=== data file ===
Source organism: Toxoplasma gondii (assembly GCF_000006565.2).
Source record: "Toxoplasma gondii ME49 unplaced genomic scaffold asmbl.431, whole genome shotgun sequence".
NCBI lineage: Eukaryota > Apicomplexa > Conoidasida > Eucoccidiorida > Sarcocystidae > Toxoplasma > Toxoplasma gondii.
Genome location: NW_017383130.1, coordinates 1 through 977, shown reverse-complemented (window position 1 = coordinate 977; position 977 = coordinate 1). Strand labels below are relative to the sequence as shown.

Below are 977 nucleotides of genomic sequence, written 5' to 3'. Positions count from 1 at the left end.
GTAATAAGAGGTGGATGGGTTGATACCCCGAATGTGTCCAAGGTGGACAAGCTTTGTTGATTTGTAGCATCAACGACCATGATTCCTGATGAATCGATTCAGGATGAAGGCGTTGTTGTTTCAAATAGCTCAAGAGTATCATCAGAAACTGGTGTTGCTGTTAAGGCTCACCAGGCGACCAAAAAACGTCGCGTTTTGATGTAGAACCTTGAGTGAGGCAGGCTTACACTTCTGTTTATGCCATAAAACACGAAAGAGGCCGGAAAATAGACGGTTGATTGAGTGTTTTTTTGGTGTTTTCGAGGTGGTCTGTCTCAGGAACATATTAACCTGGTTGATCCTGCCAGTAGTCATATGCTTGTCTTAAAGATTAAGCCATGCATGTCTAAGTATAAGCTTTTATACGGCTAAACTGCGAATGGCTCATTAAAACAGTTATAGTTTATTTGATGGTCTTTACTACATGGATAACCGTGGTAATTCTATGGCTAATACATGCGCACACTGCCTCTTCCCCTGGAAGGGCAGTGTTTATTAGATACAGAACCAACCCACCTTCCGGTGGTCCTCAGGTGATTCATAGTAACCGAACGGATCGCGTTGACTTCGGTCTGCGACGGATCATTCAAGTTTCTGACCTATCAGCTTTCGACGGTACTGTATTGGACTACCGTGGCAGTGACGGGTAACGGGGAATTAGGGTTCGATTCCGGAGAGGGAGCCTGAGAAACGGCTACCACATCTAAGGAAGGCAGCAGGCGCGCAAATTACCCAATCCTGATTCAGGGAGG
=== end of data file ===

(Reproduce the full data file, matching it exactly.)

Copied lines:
Source organism: Toxoplasma gondii (assembly GCF_000006565.2).
Source record: "Toxoplasma gondii ME49 unplaced genomic scaffold asmbl.431, whole genome shotgun sequence".
NCBI lineage: Eukaryota > Apicomplexa > Conoidasida > Eucoccidiorida > Sarcocystidae > Toxoplasma > Toxoplasma gondii.
Genome location: NW_017383130.1, coordinates 1 through 977, shown reverse-complemented (window position 1 = coordinate 977; position 977 = coordinate 1). Strand labels below are relative to the sequence as shown.

Below are 977 nucleotides of genomic sequence, written 5' to 3'. Positions count from 1 at the left end.
GTAATAAGAGGTGGATGGGTTGATACCCCGAATGTGTCCAAGGTGGACAAGCTTTGTTGATTTGTAGCATCAACGACCATGATTCCTGATGAATCGATTCAGGATGAAGGCGTTGTTGTTTCAAATAGCTCAAGAGTATCATCAGAAACTGGTGTTGCTGTTAAGGCTCACCAGGCGACCAAAAAACGTCGCGTTTTGATGTAGAACCTTGAGTGAGGCAGGCTTACACTTCTGTTTATGCCATAAAACACGAAAGAGGCCGGAAAATAGACGGTTGATTGAGTGTTTTTTTGGTGTTTTCGAGGTGGTCTGTCTCAGGAACATATTAACCTGGTTGATCCTGCCAGTAGTCATATGCTTGTCTTAAAGATTAAGCCATGCATGTCTAAGTATAAGCTTTTATACGGCTAAACTGCGAATGGCTCATTAAAACAGTTATAGTTTATTTGATGGTCTTTACTACATGGATAACCGTGGTAATTCTATGGCTAATACATGCGCACACTGCCTCTTCCCCTGGAAGGGCAGTGTTTATTAGATACAGAACCAACCCACCTTCCGGTGGTCCTCAGGTGATTCATAGTAACCGAACGGATCGCGTTGACTTCGGTCTGCGACGGATCATTCAAGTTTCTGACCTATCAGCTTTCGACGGTACTGTATTGGACTACCGTGGCAGTGACGGGTAACGGGGAATTAGGGTTCGATTCCGGAGAGGGAGCCTGAGAAACGGCTACCACATCTAAGGAAGGCAGCAGGCGCGCAAATTACCCAATCCTGATTCAGGGAGG